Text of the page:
• Timing: timing is key to get the right texture! I highly recommend watching the video to see what the texture should look like before removing from the heat.
  • Use a spatula: it makes it much easier to remove the lumps from the mixture.
  • Wet the mould: this will help make it easier to remove the dofu.
  • To store: keep in the fridge covered for up to 4 days.

I hope you get a chance to try this recipe and love it as much as I do!

close up shot of black sesame tofu on a white spoon

More vegan Japanese recipes to try:

piece of sesame tofu on a white plate with sauce on top, bite taken out of it

If you recreate this Black Sesame Tofu recipe let me know how you liked it by leaving a comment and rating below or by tagging me on Instagram @Okonomikitchen, I love seeing all of your tasty recreations!
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piece of sesame tofu on a white plate with sauce on top, bite taken out of it

Black Sesame Tofu

5 Stars 4 Stars 3 Stars 2 Stars 1 Star

5 from 2 reviews

  • Author: Lisa Kitahara
  • Total Time: 6 minutes
  • Yield: 2 servings 1x


Black sesame tofu made from sesame seeds, starch and dashi is a umami-rich alternative to tofu with a delicate, custard-pudding like texture. Learn how to make this delicate soy-free tofu easily at home!


Units Scale

Black Sesame Tofu

Sweet Miso Sauce


Goma Tofu

  1. Dampen a small dish or small container with some water and set aside.
  2. Add all the ingredients to a small pot or saucepan and whisk until mixed together. Place over medium heat and continue to whisk.
  3. Once it begins to thicken, bring the temperature down to low. Switch to a wooden spoon or heat-safe spatula and continue to stir, smushing down any lumps. As it heats up, continue to stir for about 5 minutes or until it looks blobby, glossy and thick (kinda like gooey pudding).
  4. Pour the mixture into prepared moulds and tap it carefully on your kitchen counter to even out the sides and remove any air bubbles. Cover with a damp cloth or wrap and let it come to room temperature. Then transfer to the fridge to set and chill (about 3 hours).

Miso Sauce

  1. Add all the ingredients to a sauce pan and stir over medium heat. Let it come to a light boil and whisk vigorously until it begins to thicken. Turn off the heat and continue to whisk until caramel-like consistency. Transfer to a jar or container and allow it to cool.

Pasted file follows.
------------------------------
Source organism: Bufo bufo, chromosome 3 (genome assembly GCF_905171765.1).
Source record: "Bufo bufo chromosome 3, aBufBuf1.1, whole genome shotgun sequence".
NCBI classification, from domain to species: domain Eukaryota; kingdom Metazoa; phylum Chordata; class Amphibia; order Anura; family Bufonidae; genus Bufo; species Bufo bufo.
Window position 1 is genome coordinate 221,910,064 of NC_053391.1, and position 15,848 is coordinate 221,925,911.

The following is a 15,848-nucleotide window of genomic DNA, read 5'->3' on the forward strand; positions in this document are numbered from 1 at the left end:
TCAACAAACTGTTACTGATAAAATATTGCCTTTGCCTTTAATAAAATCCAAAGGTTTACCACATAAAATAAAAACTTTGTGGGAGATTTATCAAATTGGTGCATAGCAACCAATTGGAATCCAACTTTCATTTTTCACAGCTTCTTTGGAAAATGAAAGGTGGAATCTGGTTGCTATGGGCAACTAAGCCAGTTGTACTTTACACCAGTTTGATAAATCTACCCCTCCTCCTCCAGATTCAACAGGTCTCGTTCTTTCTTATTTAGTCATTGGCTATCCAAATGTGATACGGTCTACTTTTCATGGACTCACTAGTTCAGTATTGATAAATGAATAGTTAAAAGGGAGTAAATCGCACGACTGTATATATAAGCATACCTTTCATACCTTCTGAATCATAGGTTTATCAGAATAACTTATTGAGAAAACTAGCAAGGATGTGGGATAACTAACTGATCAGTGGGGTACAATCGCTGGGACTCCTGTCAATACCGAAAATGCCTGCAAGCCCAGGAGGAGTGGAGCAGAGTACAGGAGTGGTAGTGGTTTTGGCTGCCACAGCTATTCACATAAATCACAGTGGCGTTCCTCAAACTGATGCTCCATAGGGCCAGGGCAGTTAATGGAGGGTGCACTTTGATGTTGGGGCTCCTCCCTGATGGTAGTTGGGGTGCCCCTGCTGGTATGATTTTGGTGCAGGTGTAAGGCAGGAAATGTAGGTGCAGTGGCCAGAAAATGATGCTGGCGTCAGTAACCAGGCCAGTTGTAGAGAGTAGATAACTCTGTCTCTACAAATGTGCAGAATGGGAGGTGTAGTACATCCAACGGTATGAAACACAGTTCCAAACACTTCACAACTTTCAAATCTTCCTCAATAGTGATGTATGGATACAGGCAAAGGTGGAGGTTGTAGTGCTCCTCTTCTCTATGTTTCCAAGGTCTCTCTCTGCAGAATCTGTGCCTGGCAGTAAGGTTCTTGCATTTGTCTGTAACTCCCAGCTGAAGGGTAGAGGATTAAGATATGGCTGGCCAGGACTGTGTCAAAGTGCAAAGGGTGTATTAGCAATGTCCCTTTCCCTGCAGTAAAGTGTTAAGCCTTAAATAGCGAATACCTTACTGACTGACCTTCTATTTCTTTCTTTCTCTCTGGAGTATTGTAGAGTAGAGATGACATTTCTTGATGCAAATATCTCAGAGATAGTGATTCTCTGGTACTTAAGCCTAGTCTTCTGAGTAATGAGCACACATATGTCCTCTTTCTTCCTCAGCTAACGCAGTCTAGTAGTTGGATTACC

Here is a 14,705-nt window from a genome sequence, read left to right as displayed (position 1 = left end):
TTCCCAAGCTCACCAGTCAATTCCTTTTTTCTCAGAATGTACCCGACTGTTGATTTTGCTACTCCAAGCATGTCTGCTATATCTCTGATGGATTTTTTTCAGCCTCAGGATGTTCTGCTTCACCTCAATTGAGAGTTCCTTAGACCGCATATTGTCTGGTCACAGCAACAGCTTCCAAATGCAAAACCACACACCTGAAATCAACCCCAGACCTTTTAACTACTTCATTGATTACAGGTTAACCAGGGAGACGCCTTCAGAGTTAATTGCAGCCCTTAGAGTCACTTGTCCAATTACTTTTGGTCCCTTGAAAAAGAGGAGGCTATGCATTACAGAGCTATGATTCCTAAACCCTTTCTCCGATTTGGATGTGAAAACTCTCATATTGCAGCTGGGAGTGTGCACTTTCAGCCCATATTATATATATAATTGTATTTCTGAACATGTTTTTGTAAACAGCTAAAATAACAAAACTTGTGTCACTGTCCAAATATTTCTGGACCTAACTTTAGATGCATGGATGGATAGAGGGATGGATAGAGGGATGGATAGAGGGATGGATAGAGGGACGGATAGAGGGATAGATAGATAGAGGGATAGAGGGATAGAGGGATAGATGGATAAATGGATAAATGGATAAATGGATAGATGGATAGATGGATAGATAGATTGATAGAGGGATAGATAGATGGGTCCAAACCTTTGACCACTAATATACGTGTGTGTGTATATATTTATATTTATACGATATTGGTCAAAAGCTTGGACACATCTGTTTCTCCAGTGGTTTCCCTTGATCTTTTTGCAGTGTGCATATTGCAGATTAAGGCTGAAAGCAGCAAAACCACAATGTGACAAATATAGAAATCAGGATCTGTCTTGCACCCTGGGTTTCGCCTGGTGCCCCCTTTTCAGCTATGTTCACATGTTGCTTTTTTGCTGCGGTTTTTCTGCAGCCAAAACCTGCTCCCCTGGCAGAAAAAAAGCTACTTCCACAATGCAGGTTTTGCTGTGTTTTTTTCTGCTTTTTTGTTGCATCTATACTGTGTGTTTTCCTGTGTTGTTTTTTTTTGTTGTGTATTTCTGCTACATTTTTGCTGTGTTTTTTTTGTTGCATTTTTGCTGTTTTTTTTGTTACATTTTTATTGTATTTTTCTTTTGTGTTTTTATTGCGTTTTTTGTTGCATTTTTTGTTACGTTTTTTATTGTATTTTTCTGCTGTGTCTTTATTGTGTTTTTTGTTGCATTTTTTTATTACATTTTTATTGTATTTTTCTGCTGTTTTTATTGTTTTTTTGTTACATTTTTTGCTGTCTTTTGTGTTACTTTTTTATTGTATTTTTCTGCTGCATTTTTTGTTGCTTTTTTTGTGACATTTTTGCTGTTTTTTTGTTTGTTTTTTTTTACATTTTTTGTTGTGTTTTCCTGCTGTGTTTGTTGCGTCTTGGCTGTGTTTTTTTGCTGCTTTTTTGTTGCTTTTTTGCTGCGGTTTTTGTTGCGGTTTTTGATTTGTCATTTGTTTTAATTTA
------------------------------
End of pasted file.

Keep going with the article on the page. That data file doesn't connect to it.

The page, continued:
1. If using a larger mold, cut into desired serving sizes. If using individual molds, you can eat it straight out of the mold or flip it onto a plate. Top with miso sauce or wasabi and soy sauce and enjoy!


  • Helpful Equipment: sauce pan, whisk, spatula, wooden spoon
  • Nutritional Information Disclaimer: Nutrition information is a rough estimate calculated on an online tool (Cronometer) without miso sauce. 
  • Prep Time: 1 minute
  • Cook Time: 5 minutes
  • Category: side dish
  • Method: stove top
  • Cuisine: vegan, gluten free, japanese


  • Serving Size: 1 serving
  • Calories: 129
  • Sugar: 0.25g
  • Sodium: 78mg
  • Fat: 8.3g
  • Saturated Fat: 1.4g
  • Unsaturated Fat: 0.3g
  • Trans Fat: 0
  • Carbohydrates: 13.4g
  • Fiber: 3g
  • Protein: 2.8g
  • Cholesterol: 0


gomadofu on a white plate with pinterest text overlayed

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About Lisa

I'm Lisa, a home cook, recipe developer and founder of Okonomi Kitchen. Here, you'll find a mix of classic and modernized Japanese recipes, and creative, plant-forward meal inspiration using seasonal ingredients. I hope to share more about Japanese cuisine and culture through food and recipes.

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  1. Bonjour Lisa ! Super recette merci beaucoup, le miso sucré et le flan au sésame noir sont fort en goût mais ils se marient très bien ensemble ! Une recette très simple et rapide à réaliser en plus ! Et j’aime beaucoup l’originalité, je n’ai vu cette recette nulle part ailleurs, c’est la richesse de ton blog, tu nous sors des sentiers battus j’adore merci !

  2. Do you have a recommendation on how to make black sesame paste? Also white sesame paste- same as tahini?